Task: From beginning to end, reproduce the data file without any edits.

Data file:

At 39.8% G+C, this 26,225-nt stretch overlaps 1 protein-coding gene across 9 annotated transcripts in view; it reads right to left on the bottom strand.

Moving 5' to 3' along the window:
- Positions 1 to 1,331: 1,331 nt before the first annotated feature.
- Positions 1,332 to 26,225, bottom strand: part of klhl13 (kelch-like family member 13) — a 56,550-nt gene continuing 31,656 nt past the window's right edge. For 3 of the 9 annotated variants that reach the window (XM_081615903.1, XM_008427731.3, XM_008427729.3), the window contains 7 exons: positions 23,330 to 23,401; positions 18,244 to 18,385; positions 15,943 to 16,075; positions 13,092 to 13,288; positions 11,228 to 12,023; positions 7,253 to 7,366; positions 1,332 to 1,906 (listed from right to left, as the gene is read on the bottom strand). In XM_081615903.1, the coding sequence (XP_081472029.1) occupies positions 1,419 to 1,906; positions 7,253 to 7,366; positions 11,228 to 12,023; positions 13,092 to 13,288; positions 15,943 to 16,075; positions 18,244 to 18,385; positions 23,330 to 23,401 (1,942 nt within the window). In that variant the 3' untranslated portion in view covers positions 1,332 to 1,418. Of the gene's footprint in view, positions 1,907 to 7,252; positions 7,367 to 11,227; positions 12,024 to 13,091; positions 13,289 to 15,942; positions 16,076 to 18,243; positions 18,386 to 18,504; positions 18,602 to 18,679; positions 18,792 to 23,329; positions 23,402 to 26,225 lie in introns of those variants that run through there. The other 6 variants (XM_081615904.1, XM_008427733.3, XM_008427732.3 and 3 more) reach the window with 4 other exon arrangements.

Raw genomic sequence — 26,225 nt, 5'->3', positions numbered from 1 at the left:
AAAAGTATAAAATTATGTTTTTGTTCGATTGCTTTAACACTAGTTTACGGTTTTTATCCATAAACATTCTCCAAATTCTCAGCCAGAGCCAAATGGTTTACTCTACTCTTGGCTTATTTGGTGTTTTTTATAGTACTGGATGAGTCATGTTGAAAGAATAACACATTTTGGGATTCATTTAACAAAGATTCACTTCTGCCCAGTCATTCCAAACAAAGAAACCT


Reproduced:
At 39.8% G+C, this 26,225-nt stretch overlaps 1 protein-coding gene across 9 annotated transcripts in view; it reads right to left on the bottom strand.

Moving 5' to 3' along the window:
- Positions 1 to 1,331: 1,331 nt before the first annotated feature.
- Positions 1,332 to 26,225, bottom strand: part of klhl13 (kelch-like family member 13) — a 56,550-nt gene continuing 31,656 nt past the window's right edge. For 3 of the 9 annotated variants that reach the window (XM_081615903.1, XM_008427731.3, XM_008427729.3), the window contains 7 exons: positions 23,330 to 23,401; positions 18,244 to 18,385; positions 15,943 to 16,075; positions 13,092 to 13,288; positions 11,228 to 12,023; positions 7,253 to 7,366; positions 1,332 to 1,906 (listed from right to left, as the gene is read on the bottom strand). In XM_081615903.1, the coding sequence (XP_081472029.1) occupies positions 1,419 to 1,906; positions 7,253 to 7,366; positions 11,228 to 12,023; positions 13,092 to 13,288; positions 15,943 to 16,075; positions 18,244 to 18,385; positions 23,330 to 23,401 (1,942 nt within the window). In that variant the 3' untranslated portion in view covers positions 1,332 to 1,418. Of the gene's footprint in view, positions 1,907 to 7,252; positions 7,367 to 11,227; positions 12,024 to 13,091; positions 13,289 to 15,942; positions 16,076 to 18,243; positions 18,386 to 18,504; positions 18,602 to 18,679; positions 18,792 to 23,329; positions 23,402 to 26,225 lie in introns of those variants that run through there. The other 6 variants (XM_081615904.1, XM_008427733.3, XM_008427732.3 and 3 more) reach the window with 4 other exon arrangements.

Raw genomic sequence — 26,225 nt, 5'->3', positions numbered from 1 at the left:
AAAAGTATAAAATTATGTTTTTGTTCGATTGCTTTAACACTAGTTTACGGTTTTTATCCATAAACATTCTCCAAATTCTCAGCCAGAGCCAAATGGTTTACTCTACTCTTGGCTTATTTGGTGTTTTTTATAGTACTGGATGAGTCATGTTGAAAGAATAACACATTTTGGGATTCATTTAACAAAGATTCACTTCTGCCCAGTCATTCCAAACAAAGAAACCT